Posts in Federal Circuit

Interview Sequel: Chief Judge Paul Michel

In July 2010 I had the privilege of interviewing Chief Judge Paul Michel of the Federal Circuit, who had just recently retired from the Court effective May 31, 2010. Chief Judge Michel spoke with me on the record for over 1 hour and 40 minutes, and even then I only was able to get to a fraction of the topics that the Chief Judge agreed to discuss on the record. Chief Judge Michel agreed to go back on the record with me to address those additional topics, such as the confirmation process to become a judge, the state of the federal judiciary, funding for the Patent Office, Federal Circuit decisions over his tenure on the Court and more. We had our second interview on September 24, 2010, again at the University Club in Washington, DC.

TiVo vs. Dish at the Federal Circuit: Examining TiVo’s Brief

Several weeks ago TiVo filed its brief in the matter of Tivo, Inc. v. EchoStar Corp., which will be heard en banc by the United States Court of Appeals for the Federal Circuit on Tuesday, November 9, 2010. The dispute between TiVo and EchoStar dates back to 2004 when TiVo sued EchoStar in the United States District Court for the…

Judge Dyk Suggests En Banc Review of CAFC Preamble Law

I would also like to take issue with Judge Dyk’s statement that it would simply be easier, and better, to say that anything in the preamble is limiting. Yes, that would certainly be easier and probably a better approach than the nebulous standard presently in place, but I doubt that would be to the Supreme Court’s liking given they seem to detest bright line rules, even when they make sense. I also protest such an approach because that has, as far as I can tell, never been the law, or at least not at any time during my practice career. So regardless of whether it is a better test it absolutely should not be applied retroactively to affect those rights obtained under the belief that what is in the preamble is not limiting.

Federal Circuit: Foreign Application Not Priority in Interference When it Only “Envisions” Invention

Last week the United States Court of Appeals for the Federal Circuit issued a ruling in Goeddel v. Sugano, which might be one of a dying breed should patent reform actually pass. The case dealt with an appeal from an interference proceeding where the Board awarded priority based on a Japanese application. The Federal Circuit, per Judge Newman, explained that it was inappropriate to say that the Japanese application demonstrated a constructive reduction to practice because the application merely would allow the skilled reader to “envision” the invention covered in the interference count. If patent reform passes (and yes that could really happen) cases like Goeddel would become a thing of the past, although priority determinations like this one in Goeddel will certainly not go away.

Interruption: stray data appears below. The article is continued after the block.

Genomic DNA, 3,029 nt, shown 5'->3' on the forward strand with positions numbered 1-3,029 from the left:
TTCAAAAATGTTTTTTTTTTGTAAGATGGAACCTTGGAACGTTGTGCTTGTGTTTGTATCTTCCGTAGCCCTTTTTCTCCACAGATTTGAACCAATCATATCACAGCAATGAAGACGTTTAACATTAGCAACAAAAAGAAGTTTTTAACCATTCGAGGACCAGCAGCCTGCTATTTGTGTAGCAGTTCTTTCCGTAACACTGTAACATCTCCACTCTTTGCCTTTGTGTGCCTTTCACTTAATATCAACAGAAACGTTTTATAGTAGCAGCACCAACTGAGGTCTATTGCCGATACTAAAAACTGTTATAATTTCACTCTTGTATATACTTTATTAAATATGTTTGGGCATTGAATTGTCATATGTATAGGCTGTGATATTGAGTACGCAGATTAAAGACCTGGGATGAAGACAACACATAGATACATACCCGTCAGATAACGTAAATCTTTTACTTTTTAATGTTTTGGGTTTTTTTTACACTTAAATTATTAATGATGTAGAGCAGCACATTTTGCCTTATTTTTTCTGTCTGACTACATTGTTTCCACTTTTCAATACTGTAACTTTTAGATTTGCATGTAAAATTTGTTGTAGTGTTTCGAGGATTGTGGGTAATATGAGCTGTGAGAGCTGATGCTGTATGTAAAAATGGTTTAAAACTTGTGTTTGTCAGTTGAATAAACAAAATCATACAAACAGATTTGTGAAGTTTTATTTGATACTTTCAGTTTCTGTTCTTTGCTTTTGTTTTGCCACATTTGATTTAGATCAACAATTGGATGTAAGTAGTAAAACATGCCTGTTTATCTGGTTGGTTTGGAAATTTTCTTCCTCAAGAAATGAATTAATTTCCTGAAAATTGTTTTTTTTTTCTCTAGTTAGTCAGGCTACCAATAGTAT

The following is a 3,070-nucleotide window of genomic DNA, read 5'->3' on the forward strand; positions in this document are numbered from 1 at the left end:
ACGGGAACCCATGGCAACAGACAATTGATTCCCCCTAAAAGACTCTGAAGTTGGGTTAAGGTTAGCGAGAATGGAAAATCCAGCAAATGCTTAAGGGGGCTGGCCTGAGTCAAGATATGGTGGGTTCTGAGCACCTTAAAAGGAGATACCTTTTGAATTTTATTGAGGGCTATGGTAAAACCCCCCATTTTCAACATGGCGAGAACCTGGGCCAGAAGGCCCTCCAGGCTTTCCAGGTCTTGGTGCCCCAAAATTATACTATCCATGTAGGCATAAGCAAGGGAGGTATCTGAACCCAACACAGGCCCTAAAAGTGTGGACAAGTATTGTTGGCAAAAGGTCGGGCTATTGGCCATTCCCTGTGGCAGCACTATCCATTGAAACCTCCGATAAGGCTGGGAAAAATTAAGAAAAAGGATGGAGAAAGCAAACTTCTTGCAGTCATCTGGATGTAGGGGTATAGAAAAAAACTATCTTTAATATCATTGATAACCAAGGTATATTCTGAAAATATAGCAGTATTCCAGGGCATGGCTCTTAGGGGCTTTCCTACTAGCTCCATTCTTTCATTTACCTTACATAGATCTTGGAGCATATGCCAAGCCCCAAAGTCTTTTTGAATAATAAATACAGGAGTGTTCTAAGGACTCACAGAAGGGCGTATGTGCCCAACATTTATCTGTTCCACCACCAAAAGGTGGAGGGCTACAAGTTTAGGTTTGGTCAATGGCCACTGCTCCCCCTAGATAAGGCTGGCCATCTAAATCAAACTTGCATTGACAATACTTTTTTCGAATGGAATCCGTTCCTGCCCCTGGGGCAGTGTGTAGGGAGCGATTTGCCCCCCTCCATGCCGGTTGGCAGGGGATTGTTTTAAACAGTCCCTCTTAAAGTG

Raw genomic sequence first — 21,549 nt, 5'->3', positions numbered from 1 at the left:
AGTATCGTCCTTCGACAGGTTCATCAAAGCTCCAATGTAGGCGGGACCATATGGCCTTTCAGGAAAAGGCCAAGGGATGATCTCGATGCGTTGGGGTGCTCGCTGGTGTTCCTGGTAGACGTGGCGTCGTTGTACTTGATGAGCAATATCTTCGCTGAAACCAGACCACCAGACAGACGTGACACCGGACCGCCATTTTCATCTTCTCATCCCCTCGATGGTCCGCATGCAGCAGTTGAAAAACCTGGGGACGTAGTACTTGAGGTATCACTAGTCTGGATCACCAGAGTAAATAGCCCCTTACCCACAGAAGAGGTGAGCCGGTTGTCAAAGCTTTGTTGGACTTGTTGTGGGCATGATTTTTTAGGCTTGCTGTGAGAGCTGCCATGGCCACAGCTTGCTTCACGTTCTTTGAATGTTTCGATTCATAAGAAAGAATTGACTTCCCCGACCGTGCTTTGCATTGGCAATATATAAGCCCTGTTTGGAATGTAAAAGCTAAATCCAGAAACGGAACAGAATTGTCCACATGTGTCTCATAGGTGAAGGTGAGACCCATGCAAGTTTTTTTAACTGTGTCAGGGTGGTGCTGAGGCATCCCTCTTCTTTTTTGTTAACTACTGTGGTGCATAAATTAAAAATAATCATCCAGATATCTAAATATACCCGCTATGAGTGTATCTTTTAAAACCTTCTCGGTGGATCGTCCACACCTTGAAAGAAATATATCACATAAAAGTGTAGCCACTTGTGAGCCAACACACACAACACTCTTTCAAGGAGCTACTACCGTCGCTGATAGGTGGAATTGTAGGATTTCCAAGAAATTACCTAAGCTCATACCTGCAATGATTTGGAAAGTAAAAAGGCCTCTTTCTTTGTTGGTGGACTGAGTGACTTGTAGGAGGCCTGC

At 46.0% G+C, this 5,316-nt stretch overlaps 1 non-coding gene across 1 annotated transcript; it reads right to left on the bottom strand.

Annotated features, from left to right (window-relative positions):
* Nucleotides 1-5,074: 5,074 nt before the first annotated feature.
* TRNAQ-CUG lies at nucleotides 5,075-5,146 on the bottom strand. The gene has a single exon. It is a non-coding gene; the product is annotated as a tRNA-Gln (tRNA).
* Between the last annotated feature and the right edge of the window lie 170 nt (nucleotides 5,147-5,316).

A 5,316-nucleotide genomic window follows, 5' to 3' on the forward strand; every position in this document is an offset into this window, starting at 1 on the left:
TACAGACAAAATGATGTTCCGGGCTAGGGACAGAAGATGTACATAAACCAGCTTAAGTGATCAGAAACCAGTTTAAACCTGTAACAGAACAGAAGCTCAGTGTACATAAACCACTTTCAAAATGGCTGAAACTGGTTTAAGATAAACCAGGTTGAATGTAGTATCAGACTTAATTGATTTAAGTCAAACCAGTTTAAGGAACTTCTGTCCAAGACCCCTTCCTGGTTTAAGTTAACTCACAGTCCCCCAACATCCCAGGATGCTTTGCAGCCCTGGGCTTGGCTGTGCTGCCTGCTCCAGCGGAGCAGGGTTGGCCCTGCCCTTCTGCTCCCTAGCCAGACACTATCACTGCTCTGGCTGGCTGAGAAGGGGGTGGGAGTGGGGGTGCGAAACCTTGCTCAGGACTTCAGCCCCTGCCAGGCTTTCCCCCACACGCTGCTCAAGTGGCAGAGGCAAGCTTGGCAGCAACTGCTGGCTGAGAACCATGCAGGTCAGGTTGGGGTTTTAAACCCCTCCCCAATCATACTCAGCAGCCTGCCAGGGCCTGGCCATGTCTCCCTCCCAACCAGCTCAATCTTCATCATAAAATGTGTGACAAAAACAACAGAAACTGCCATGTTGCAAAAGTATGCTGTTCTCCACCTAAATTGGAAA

Looking Ahead to TiVo v. Dish at the Federal Circuit

Putting aside my disdain for the Supreme Court stepping into patent matters of any kind, what does seem clear is that the Supreme Court wants to pretend that patents are the same as any other area of law and the same processes and procedures pertaining to other areas of law apply equally to the patent world. See eBay v. MercExchange and Zurko v. Dickinson for but two examples. The Supreme Court also loves case by case approaches without hard and fast rules that can actually be objectively and even-handedly applied. See KSR v. Teleflex and Bilski v. Kappos for but two examples. So strictly adhering to this clear trend it would suggest that the Supreme Court would be quite open to giving district court judges broad latitude to enforce their own Orders when appropriate. This would allow the district courts discretion to handle different cases differently, so that would cover the case by case approach, and it would seem to be in keeping with theories of judicial economy, which are typically left to the district court to handle, particularly when procedure, process and management of the docket are at issue.

CAFC Denies Writ of Mandamus in PTO Interference Proceeding

Allvoice sought a remand of the Holt application to the examiner for further prosecution or to issue an order requiring AVRS to show cause why judgment should not be entered against the Holt application. Without requiring AVRS to even file a response, the Federal Circuit, per Chief Judge Rader, explained that there was simply no justification for the issuance of a writ of mandamus because there was no showing that an ordinary appeal wouldn’t suffice after the PTO finally disposed of the interference proceeding. Of course, that doesn’t take into consideration the need for Allvoice to quite title to proceed with its infringement action against Microsoft. The plot thickens!

Jumping Down the Rabbit Hole: Federal Circuit Ducks the Patent-Eligibility Issue in King Pharmaceuticals

With an opportunity to render some order out of the Bilski chaos, the Federal Circuit instead completely ducked the patent-eligibility issue clearly presented in King Pharmaceuticals. The Federal Circuit then created (and I do mean “created”) the new “an anticipated method claim doesn’t become patentable if it simply includes an informing step about an inherent property of that method” doctrine. With this new “doctrine,” we have now “jumped down the rabbit hole” into a surreal “Bilski in Patentland” world.

On the Record Interview with Chief Judge Paul Michel, Part 1